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Mooch on the loose
Bidding for Belmont
The state’s new request for development proposals for Belmont Park property emerged just Monday and the competition is already revving up.
Two developers who bid on the original 2012 request for proposals that was canceled last year are likely to participate this time, too. Steven Krieger, a partner with The Engel Burman Group in Garden City, told The Point his firm would bid.
“We are going to put our best foot forward . . . and try to win this RFP,” Krieger said. “Competition is healthy and competition breeds good ideas.”
Krieger told The Point that he and his partners hadn’t yet met to determine what, exactly, they would suggest for the property. The firm’s previous submission included a supermarket, retail space, restaurants, a public athletic field and a community center.
“We don’t have a hockey team, but we try to give the community what they want,” Krieger said.
Meanwhile, Syosset developer Ed Blumenfeld, who previously proposed a Costco, along with additional retail space, restaurants and parks for the Belmont land, told The Point he still has to study the proposal, but “most likely we’ll respond with what is needed by the community.”
No word yet from any other interested participants, including the most prominent likely bidder, the New York Islanders, who even before the request for proposals was released had prepared renderings of a hockey arena and other development for Belmont.
So the quest for a new arena continues. After all, Tuesday marks six years since the failure of a public referendum to build a new Nassau Coliseum for the Islanders.
Randi F. Marshall
Oh, Long Island . . .
Long Island hasn’t been able to escape the national spotlight in the past week, and it’s increasingly feeling like the harsh glare of an interrogator’s fiercely directed lamp.
First, there was “The Mooch,” then there was President Donald Trump’s speech, and now there is the aftermath.
Monday night, “Daily Show” host Trevor Noah did a 5-minute-plus bit centered on Suffolk County. It started with Trump’s visit to Brentwood Friday to talk about gang violence and law enforcement and moved to Suffolk County police officers applauding when he encouraged them to be physically harsh with suspects when putting them in “paddy wagons.” But it ended with Noah highlighting Suffolk’s favorite poster child for institutionalized police brutality, former Suffolk County Police Chief James Burke, who is serving four years in federal prison for beating up a man who broke into his SUV in 2012.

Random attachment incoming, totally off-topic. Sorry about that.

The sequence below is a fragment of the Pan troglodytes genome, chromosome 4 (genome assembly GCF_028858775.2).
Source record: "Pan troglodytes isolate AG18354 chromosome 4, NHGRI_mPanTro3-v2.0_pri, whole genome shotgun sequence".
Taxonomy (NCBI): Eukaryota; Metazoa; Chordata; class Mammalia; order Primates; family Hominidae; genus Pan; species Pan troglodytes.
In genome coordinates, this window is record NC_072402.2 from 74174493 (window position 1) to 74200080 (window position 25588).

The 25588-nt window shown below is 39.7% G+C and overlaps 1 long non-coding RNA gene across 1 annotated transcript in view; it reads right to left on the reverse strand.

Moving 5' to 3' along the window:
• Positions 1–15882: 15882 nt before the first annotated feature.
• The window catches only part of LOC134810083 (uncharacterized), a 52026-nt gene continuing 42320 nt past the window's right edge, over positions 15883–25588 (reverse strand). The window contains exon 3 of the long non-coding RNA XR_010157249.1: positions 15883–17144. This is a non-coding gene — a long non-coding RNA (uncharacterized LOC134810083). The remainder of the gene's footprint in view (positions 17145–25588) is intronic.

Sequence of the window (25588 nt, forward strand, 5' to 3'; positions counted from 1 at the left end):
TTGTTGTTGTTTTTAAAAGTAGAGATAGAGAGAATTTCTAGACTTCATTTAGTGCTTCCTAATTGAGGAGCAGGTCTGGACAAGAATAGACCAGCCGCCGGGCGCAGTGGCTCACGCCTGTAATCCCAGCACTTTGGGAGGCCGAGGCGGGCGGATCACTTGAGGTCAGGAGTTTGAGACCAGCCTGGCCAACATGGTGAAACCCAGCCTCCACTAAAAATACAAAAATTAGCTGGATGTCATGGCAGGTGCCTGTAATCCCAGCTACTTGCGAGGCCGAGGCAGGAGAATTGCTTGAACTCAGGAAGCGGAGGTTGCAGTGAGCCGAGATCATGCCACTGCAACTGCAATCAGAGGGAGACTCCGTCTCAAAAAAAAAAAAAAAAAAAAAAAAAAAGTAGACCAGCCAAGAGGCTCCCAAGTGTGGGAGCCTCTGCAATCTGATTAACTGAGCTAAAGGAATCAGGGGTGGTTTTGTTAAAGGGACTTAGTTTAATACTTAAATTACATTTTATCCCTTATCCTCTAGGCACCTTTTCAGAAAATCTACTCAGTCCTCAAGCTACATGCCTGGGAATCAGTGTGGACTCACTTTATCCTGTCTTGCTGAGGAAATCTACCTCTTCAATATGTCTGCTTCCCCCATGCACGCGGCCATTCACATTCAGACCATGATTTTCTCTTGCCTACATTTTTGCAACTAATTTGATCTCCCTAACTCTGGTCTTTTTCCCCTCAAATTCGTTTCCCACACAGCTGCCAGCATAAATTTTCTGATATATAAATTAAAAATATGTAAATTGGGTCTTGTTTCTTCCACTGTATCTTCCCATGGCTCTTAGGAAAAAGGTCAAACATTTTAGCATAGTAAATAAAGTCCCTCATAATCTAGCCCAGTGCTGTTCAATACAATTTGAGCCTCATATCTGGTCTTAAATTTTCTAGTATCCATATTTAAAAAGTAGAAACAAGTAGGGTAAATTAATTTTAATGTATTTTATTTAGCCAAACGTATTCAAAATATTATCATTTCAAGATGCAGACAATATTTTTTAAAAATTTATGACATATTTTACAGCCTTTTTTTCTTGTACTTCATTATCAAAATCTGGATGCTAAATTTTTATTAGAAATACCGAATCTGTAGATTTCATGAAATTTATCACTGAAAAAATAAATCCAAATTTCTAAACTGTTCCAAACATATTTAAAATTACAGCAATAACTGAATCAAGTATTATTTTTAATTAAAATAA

Burke assaulted and threatened to kill Christopher Loeb after the opioid addict was accused of stealing a duffel bag full of sex toys and police equipment. A cover-up among other Suffolk officers ensued, suggesting an institutional problem. And the case went federal at least partially because the Suffolk County district attorney’s office, where Burke was for years the top investigator, never prosecuted.
After Trump’s speech and the audience response, the Suffolk County Police Department issued a statement that said, “We do not and will not tolerate roughing up prisoners.”
That won’t be as memorable as Noah’s sex toy-laced comedy . . . or the response of the Suffolk officers to Trump’s routine.
Lawyers in the room
When Nassau County Attorney Carnell Foskey was compelled to attend a meeting with the Nassau Interim Finance Authority under threat of sanctions and criminal charges last week, he brought plenty of lawyers with him. There were five: three county employees and two outside counsel — and not just any two of the thousands on Long Island, but two top-drawer, party-connected attorneys.
As always, longtime GOP favorite Peter Bee was on the clock as a labor law specialist. also there was Steven Leventhal, a GOP standby who once served as a party committeeman and for six years chaired the Nassau County Board of Ethics.
He wasn’t the only Leventhal in the room. Another GOP stalwart, Paul Leventhal, is a CPA and the brother of lawyer Leventhal. He was put on the NIFA board by former Republican State Senate Majority Leader Dean Skelos.
Asked about any potential conflict around having the siblings sit across the table from each other, the lawyer brother and former ethics official told The Point: “No, it’s not odd. There is no conflict of interest or ethics issue here because neither myself nor my brother has any personal matters before the board. There is no personal conflict of interest.”
But some NIFA board members grumbled in disagreement.
The NIFA board, which includes Paul Leventhal, is demanding that the county provide a “single discrete contract” of the labor deals with each of its five unions. Leventhal is being paid by the county, via spending approved by the NIFA board, to argue that the county has done the best it can.
Foskey reportedly had almost nothing to say as Bee and Leventhal did most of talking for Nassau.